On the base of these findings and the controversial data on IM efficacy in subjects displaying the e14a3 transcript (16), we wanted to employ a second-generation TKI (2G-TKI) as first line treatment. Nilotinib was selected for his treatment because DAS was temporarily unavailable in our pharmacy at the time. Since the patient is an accountant who works from home, he has shown excellent compliance with the administration of the drug 1 h before meals.

Using NIL, a more potent ABL1 inhibitor (9), we observed a rapid decline in Ph metaphases that generated a CCyR after 4 months of NIL. Finally, employing a semi-nested RT-PCR we failed to detect BCR-ABL1 transcripts both in peripheral WBCs and in CFUs grown in methylcellulose, indicating that the drug induced a rapid decline in the overall number of leukemic cells.

In summary, CML patients expressing the e14a3 BCR-ABL1 fusion transcript may be undiagnosed because this rearrangement generates an atypical PCR product often misinterpreted as a nonspecific band that is then coupled to a negative real-time PCR result. Hence, performing a cytogenetic analysis is critical to identify these CML patients. Moreover, the difficulty to perform a precise quantitative molecular monitoring and the rare incidence of atypical BCR-ABL1 fusion transcripts does not allow the design of randomized clinical trials that may compare the efficacy of IM vs. 2G-TKIs.

We conclude that the BCR-ABL1 oncoprotein, derived from BCRe14 and ABL1a3 exons rearrangement, is highly sensitive to NIL, suggesting that chronic phase CML patients exhibiting this rare rearrangement may quickly achieve CCyR followed by strong reductions in the size of the leukemic clone.

Acknowledgements

Not applicable.

Funding

Piano Sanitario Nazionale 2015 (grant no. Linea Progettuale 6-Azione 6.3).

Availability of data and materials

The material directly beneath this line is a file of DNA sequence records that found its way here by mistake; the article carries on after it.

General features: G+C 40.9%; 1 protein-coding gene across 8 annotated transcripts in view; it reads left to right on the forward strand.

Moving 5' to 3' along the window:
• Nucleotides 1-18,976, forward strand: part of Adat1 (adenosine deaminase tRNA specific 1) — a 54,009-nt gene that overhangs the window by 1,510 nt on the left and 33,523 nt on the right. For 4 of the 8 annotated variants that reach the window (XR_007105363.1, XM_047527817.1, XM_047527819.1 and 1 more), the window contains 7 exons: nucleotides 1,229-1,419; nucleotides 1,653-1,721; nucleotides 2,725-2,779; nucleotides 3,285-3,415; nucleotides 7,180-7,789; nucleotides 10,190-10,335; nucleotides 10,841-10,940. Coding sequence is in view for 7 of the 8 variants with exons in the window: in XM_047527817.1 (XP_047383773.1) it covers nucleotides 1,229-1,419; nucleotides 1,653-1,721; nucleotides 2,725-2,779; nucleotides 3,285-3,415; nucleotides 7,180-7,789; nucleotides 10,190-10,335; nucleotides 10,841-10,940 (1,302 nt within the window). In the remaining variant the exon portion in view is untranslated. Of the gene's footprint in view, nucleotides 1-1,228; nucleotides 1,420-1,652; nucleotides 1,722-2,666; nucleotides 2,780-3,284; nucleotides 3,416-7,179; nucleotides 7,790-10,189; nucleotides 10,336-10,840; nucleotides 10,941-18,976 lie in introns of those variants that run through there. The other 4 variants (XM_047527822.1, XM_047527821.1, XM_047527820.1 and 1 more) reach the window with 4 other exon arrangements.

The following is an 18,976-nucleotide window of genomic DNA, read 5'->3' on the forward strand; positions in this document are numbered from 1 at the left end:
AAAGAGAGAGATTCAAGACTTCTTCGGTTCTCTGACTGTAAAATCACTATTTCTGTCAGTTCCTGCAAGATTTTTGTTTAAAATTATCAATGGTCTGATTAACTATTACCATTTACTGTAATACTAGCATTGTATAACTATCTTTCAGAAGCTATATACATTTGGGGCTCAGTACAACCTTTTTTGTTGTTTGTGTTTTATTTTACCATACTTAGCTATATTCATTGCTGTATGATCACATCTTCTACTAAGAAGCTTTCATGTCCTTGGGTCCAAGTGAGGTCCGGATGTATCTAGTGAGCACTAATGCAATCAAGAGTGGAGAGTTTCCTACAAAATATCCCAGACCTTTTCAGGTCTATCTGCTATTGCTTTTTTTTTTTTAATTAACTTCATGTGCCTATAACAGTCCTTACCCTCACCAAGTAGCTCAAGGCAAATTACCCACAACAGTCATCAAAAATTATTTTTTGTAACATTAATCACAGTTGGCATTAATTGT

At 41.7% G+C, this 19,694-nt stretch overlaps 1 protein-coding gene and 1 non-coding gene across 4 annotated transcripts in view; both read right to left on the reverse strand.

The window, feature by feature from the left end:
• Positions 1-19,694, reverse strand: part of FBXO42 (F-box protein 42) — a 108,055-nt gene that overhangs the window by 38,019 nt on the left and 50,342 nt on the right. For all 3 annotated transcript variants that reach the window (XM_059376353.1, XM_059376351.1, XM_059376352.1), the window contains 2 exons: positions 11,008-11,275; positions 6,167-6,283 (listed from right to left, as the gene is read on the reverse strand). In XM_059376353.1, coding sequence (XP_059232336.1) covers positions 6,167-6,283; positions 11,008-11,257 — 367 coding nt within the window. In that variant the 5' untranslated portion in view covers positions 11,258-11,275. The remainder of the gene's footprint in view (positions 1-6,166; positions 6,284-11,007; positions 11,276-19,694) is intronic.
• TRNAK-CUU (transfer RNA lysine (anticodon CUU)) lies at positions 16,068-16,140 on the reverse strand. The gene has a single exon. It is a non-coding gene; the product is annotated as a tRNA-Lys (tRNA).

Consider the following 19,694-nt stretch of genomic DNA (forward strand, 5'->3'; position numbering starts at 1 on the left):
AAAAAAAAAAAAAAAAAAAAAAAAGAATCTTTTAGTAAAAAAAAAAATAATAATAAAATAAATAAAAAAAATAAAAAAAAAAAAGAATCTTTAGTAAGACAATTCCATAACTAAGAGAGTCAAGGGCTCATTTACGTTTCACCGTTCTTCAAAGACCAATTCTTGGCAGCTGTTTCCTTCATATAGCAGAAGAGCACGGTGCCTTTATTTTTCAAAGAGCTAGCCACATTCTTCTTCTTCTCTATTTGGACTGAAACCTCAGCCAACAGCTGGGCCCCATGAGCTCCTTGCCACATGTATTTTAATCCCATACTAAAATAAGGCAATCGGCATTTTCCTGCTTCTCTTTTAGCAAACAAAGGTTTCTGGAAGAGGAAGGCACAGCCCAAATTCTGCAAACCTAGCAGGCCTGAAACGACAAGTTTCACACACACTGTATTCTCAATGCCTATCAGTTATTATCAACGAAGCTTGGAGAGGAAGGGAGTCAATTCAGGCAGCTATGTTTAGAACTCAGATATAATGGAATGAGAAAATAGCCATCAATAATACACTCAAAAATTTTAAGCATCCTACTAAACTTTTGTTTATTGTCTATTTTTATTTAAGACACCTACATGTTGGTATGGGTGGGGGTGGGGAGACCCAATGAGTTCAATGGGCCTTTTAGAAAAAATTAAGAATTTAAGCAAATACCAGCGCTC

All data generated or analyzed during the present study are included in this published article.

Authors' contributions

MM drafted the manuscript; MM, ET and SS were responsible for study conception, and designed and performed the experiments; MM, ET, SS, MSP, AP, SRV and CR analyzed and interpreted the data; MLC performed cytogenetic analysis; FS and VZ made a critical revision of the paper and managed the patient; FDR supervised the project and contributed to study design; LM conceived the original idea and supervised the project. All authors approved the final version of the manuscript to be published.

Ethics approval and consent to participate

The patient provided written informed consent to participate. The study adheres to the declaration of Helsinki and the biological samples were collected following an institutionally approved protocol at the Azienda Ospedaliero-Universitaria ‘Policlinico-Vittorio Emanuele’ (Catania, Italy).

Patient consent for publication

Written informed consent obtained from patient for publication of this report.

Competing interest

The authors declare that they have no competing interests.

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September 2019
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APA
Massimino, M., Stella, S., Tirrò, E., Consoli, M.L., Pennisi, M.S., Puma, A. ... Manzella, L. (2019). Rapid decline of Philadelphia‑positive metaphases after nilotinib treatment in a cml patient expressing a rare e14a3 bcr‑abl1 fusion transcript: A case report. Oncology Letters, 18, 2648-2653. https://doi.org/10.3892/ol.2019.10558
MLA
Massimino, M., Stella, S., Tirrò, E., Consoli, M. L., Pennisi, M. S., Puma, A., Vitale, S. R., Romano, C., Zammit, V., Stagno, F., Di Raimondo, F., Manzella, L."Rapid decline of Philadelphia‑positive metaphases after nilotinib treatment in a cml patient expressing a rare e14a3 bcr‑abl1 fusion transcript: A case report". Oncology Letters 18.3 (2019): 2648-2653.
Chicago
Massimino, M., Stella, S., Tirrò, E., Consoli, M. L., Pennisi, M. S., Puma, A., Vitale, S. R., Romano, C., Zammit, V., Stagno, F., Di Raimondo, F., Manzella, L."Rapid decline of Philadelphia‑positive metaphases after nilotinib treatment in a cml patient expressing a rare e14a3 bcr‑abl1 fusion transcript: A case report". Oncology Letters 18, no. 3 (2019): 2648-2653. https://doi.org/10.3892/ol.2019.10558